Railroad Jobs in North Carolina – Ultimate Guide

You’re in luck if you’re looking for railroad jobs in North Carolina. North Carolina houses two major Class Is, which includes Norfolk Southern and CSX Transportation, read on.

north carolina railroad

These CLass s also make up more than half of the state’s existing trackage. Unfortunately, the state doesn’t hold any Class II regional railroads.

However, North Carolina has more than a dozen Class III shortlines. So, you’ve got relatively good options.

Amtrack also runs in the state, so if you’re open to working a passenger railroad job, this is an option too. 

Railroads in Carolina also provide a diverse and unique range of services. These range from freight and passenger trains to shortline operations.

Freight widely spans from minerals to lumber to food. All in all, there are a little more than 3,000 miles of freight trackage in North Carolina.

Moreover, the state’s railroad sector is an excellent economic driver. It benefits businesses, the government, employees — basically everyone. 

Finally, the railroad industry has always offered such great benefits. That’s why it’s such a fulfilling job. And we’re here to help you kickstart your railroad career.

You may have difficulty finding work if you don’t know where to begin your search. As a result, we’ve put everything you need to know in one place. 

In this post, we list down all the railroad companies you can apply for in North Carolina. Before that though, we talk about the economic importance of the state’s rails.

This way, you get a better grasp of its conditions. Additionally, we’ve included a compilation of must-read tips for aspiring railroaders.

So, let’s get started! 

railroad jobs in north carolina

Economic Impact of Railroads in North Carolina 

The North Carolina transportation system relies heavily on railroads. They make it possible to transport people and products to diverse locations at a minimal cost.

In a typical year, the North Carolina Railroad moves 11 million tons of freight.  This boosts the state’s economy by an extra $794 million in sales. And as a whole, rail freight in the state generates 1.7 billion in direct economic effects.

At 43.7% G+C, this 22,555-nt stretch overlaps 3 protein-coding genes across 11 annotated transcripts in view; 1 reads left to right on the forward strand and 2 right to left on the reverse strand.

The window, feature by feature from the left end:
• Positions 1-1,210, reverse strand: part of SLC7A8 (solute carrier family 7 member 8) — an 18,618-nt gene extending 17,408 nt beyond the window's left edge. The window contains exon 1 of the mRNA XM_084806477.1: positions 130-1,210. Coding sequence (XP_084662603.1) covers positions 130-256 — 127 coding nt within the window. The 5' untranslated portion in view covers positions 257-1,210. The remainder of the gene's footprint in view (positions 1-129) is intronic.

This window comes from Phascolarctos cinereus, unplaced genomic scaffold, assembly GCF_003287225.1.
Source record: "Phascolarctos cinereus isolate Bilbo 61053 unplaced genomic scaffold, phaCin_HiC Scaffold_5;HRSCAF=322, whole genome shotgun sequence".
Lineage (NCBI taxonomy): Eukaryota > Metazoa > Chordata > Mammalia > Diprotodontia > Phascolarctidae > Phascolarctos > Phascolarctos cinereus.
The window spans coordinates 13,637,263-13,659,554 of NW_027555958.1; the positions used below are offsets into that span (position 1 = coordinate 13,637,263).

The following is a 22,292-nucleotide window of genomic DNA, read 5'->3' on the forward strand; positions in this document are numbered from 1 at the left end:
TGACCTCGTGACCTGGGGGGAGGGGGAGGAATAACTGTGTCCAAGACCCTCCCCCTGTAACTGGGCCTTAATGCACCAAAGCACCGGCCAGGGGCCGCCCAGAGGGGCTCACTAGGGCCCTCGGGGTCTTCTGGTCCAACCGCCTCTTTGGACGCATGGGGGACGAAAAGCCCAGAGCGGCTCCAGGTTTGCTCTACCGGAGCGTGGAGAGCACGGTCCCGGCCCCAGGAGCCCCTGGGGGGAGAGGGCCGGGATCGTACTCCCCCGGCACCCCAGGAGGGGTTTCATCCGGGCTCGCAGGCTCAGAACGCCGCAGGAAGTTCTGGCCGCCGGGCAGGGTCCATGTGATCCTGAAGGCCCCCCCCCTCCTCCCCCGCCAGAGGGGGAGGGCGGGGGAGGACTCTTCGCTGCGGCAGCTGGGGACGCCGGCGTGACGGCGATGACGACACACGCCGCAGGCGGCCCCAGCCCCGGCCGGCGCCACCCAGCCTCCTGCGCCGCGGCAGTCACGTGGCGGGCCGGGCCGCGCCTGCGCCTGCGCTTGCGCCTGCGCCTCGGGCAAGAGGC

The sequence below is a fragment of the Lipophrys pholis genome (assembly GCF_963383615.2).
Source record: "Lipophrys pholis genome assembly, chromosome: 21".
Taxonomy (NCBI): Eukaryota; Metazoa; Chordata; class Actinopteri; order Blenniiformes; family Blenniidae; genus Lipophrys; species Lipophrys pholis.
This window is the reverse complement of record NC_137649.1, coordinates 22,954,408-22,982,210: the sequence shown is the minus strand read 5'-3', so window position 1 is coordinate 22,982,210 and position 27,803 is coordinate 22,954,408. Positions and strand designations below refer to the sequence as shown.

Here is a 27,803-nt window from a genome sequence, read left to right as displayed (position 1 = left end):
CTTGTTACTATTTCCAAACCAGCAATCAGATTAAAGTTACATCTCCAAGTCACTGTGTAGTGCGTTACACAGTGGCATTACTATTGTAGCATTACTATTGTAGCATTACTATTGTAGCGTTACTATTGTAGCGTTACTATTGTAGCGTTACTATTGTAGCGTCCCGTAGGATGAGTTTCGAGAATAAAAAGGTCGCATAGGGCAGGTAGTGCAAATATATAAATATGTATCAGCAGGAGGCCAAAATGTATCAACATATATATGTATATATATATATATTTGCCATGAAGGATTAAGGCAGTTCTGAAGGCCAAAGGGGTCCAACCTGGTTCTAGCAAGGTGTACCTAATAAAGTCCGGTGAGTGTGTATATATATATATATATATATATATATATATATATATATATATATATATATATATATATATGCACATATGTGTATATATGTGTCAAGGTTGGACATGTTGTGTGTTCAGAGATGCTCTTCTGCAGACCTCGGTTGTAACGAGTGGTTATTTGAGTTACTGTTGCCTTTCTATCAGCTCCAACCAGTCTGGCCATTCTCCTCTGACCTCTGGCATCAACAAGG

This is mainly due to three things: savings on shipping, less traffic congestion, and pavement construction savings. 

Apart from these, freight also helps businesses tap state and international markets. A class I network can immediately haul to different parts of the country. It can even help goods reach Canada and Mexico!

Finally, it’s also a job-generating sector. Just one class I network alone can employ hundreds of individuals.

Railroads are also one of the top-paying sectors, they allows individuals to reap competitive salaries, benefits, and retirement plans. 

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Working For The Railroad: What It’s Like and Factors To Consider

It’s a brilliant idea to get familiar with the inner workings of a railroad.

The truth is that not everyone is suited to a career on the rails. In popular culture, railroading is often portrayed as exhilarating, easygoing, and fun.

However, this is only applicable in certain situations. The idea of a railroader is also often misunderstood or sensationalized by others.

First off, working as a railroader can be emotionally and physically taxing.

One reason for this is due to their long hours. 12-hour shifts are very common in Class I positions. Your employer can also move you to a different location or post if needed. This will change your overall lifestyle.

As a result, you’ll be spending a lot of time away from your family. The good news is that Class I jobs are among the best paid in the industry.

Additionally, they provide a wide range of perks and pension options. In the eyes of some, it’s a worthwhile trade-off.

If you don’t want to work long shifts, you may go for class IIs or shortlines. They are, however, paid less than Class I jobs.

The average yearly wage for a railroader in North Carolina is $32,000. That works out to around $15 an hour.

However, a wide range of factors leads to this. This includes a person’s degree of education, experience, and abilities. It’s fairly uncommon to make six figures after putting in years of work.

These are typically the deciding factors for prospective railroaders. There is no “one-size-fits-all” job. This is entirely up to you. 

Are the benefits greater than the drawbacks? Are you able to put up with a lot of time apart from your family?

Make sure you think about it thoroughly.